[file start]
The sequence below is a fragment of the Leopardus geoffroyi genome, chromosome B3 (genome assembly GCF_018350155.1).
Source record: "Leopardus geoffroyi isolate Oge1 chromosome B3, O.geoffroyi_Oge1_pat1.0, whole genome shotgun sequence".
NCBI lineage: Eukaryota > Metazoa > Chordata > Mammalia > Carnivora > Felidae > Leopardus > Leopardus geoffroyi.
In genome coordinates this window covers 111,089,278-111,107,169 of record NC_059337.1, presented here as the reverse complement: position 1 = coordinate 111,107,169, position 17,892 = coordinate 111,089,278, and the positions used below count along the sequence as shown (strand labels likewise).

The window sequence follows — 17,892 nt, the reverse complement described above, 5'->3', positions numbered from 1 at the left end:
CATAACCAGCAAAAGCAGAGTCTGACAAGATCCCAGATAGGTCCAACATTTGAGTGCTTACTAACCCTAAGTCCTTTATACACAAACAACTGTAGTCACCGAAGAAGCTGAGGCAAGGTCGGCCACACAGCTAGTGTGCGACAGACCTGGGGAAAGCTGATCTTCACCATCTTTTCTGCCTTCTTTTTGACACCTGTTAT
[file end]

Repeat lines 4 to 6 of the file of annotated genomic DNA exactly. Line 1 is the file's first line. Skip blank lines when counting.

In genome coordinates this window covers 111,089,278-111,107,169 of record NC_059337.1, presented here as the reverse complement: position 1 = coordinate 111,107,169, position 17,892 = coordinate 111,089,278, and the positions used below count along the sequence as shown (strand labels likewise).

The window sequence follows — 17,892 nt, the reverse complement described above, 5'->3', positions numbered from 1 at the left end:
CATAACCAGCAAAAGCAGAGTCTGACAAGATCCCAGATAGGTCCAACATTTGAGTGCTTACTAACCCTAAGTCCTTTATACACAAACAACTGTAGTCACCGAAGAAGCTGAGGCAAGGTCGGCCACACAGCTAGTGTGCGACAGACCTGGGGAAAGCTGATCTTCACCATCTTTTCTGCCTTCTTTTTGACACCTGTTAT